UCLA Health helps lead new $8M initiative to improve colorectal cancer screening rates nationwide
UCLA Health has been named a key partner and major grant recipient in an innovative national initiative launched by Stand Up To Cancer® (SU2C), Exact Sciences and Providence Saint John’s Health Center, aimed at addressing healthcare disparities in colorectal cancer care and prevention. The new Colorectal Cancer Health Equity Dream Team will receive $8 million – $6 million from Exact Sciences and $2 million from Providence Saint John’s Health Center -- for an innovative and comprehensive approach that will bring together leading researchers, patient advocates, community leaders, and clinicians to accomplish several goals, including improving colorectal cancer screening in medically underserved communities in three ‘SU2C Zones’: Los Angeles, Greater Boston, and Great Plains Tribal Communities in South Dakota.
As one of the three “Dream Team” partners, UCLA Health will help lead a three-year robust screening, outreach, and training effort in community health clinics in the Los Angeles area, which has a particularly low screening rate for colorectal cancer, the second most common cause of cancer-related death in American men and women combined. “During the COVID-19 pandemic, there has been a dramatic drop in participation in colorectal cancer screening,” said Folasade May, MD, PhD, MPhil, a gastroenterologist, health equity expert, and health services researcher at the UCLA Kaiser Permanente Center for Health Equity and the UCLA Jonsson Comprehensive Cancer Center. “Many individuals have delayed essential medical care like cancer screening, especially in racially diverse and low-income communities where cancer outcomes are the direst. Our goal is to make sure that everyone, regardless of background, gets screened for colorectal cancer.”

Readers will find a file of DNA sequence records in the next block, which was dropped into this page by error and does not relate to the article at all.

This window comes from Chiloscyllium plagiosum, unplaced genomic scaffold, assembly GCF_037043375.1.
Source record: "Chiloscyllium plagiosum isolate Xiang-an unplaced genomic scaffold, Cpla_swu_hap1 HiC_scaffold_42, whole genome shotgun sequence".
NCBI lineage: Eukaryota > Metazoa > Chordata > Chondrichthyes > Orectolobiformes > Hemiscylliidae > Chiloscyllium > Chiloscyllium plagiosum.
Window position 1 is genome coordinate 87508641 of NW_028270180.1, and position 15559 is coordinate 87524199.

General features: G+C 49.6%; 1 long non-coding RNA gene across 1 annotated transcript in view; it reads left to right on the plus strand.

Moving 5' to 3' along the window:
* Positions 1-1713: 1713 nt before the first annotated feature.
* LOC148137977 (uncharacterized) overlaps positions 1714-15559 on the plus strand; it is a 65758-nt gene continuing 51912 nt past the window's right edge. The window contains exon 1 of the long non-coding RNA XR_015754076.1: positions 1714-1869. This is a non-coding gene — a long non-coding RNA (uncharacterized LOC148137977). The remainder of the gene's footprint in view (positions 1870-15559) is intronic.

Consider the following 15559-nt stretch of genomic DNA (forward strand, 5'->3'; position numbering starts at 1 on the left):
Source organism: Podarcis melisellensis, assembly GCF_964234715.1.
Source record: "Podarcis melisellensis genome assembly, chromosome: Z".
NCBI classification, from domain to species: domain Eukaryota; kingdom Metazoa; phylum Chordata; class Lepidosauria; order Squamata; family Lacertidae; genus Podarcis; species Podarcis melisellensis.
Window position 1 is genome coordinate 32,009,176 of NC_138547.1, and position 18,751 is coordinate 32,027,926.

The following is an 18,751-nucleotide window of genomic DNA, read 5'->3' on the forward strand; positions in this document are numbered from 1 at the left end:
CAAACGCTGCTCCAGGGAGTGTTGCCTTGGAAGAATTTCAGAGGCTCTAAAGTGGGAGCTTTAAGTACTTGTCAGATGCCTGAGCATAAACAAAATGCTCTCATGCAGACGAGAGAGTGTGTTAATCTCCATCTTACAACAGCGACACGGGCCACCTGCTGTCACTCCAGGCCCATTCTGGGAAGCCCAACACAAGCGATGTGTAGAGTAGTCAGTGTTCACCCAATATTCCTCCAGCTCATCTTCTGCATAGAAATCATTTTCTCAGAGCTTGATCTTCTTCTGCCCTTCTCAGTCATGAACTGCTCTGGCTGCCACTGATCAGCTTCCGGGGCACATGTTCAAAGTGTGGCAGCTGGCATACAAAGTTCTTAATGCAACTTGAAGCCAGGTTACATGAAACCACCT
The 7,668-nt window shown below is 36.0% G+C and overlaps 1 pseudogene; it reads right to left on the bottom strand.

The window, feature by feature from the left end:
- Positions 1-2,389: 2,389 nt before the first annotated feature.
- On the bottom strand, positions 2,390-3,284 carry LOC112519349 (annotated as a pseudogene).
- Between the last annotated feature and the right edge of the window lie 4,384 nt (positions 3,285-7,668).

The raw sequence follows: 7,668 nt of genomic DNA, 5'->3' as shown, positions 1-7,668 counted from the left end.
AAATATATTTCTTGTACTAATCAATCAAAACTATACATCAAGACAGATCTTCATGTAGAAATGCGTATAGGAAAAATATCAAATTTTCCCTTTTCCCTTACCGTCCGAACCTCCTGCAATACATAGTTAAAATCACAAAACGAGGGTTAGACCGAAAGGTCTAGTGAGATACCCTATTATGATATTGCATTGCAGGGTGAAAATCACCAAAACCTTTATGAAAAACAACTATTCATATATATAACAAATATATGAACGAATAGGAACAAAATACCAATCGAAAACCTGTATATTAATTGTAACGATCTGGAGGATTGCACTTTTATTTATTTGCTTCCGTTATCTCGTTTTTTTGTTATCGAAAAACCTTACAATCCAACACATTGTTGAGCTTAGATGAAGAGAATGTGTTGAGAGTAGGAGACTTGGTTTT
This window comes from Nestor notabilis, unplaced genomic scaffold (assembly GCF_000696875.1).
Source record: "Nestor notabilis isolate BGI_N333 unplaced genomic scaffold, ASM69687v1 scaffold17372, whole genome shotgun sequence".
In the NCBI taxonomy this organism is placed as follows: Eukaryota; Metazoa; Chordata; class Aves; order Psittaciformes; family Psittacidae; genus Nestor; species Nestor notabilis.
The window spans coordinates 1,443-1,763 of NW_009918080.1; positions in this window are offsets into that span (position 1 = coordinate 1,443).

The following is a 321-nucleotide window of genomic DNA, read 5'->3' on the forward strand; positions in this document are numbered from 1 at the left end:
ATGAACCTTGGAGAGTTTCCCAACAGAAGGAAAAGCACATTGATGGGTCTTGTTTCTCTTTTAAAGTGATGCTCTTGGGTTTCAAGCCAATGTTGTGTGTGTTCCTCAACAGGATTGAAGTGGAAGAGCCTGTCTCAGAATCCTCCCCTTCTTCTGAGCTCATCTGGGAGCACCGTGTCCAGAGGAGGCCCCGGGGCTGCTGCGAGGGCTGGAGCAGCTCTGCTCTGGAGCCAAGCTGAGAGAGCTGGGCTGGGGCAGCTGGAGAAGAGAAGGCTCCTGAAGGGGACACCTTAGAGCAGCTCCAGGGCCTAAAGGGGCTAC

Dr. May, who is a national Dream Team co-leader, is committed to empowering healthcare providers who serve Los Angeles and other participating communities by providing tools, strategies, and innovative community engagement approaches that will effectively address screening disparities. Full story
Should you take aspirin to prevent colorectal cancer?
Mona Rezapour, MD, UCLA Health gastroenterologist, explains the guidelines for low-dose aspirin use and aspirin’s relationship to colorectal cancer in a recent UCLA Health blog.
Fola May, MD, PhD, MPhil, 80% blog interview with the National Colorectal Cancer Roundtable (NCCRT)
On March 1, UCLA Health became the grand prize recipient of the NCCRT 2021 80% in Every Community Awards, a program designed to recognize individuals and organizations who are dedicating their time, talent and expertise to advancing initiatives that support the shared goal of achieving colorectal cancer screening rates of 80 percent and higher. Dr. May, director of the Melvin and Bren Simon GI Quality Improvement Program, was interviewed in a recent NCCRT blog on UCLA Health’s multifaceted approach to increasing colorectal cancer screenings despite COVID-19.
U.S. Preventive Services Task Force recomments colorectal cancer screening to begin at age 45, rather than 50 - May 2021
It’s official: The panel of national experts in prevention and evidence-based medicine known as the U.S. Preventive Services Task Force (USPSTF) now recommends colorectal cancer screening for Americans to begin at age 45, rather than at 50, as was previously the standard. The new recommendations, finalized and published on May 18th in the Journal of the American Medical Association, make an additional 21 million adults eligible for insurance-covered screening. Options include direct visualization tests such as colonoscopy, flexible sigmoidoscopy, or stool-based tests such as the FIT.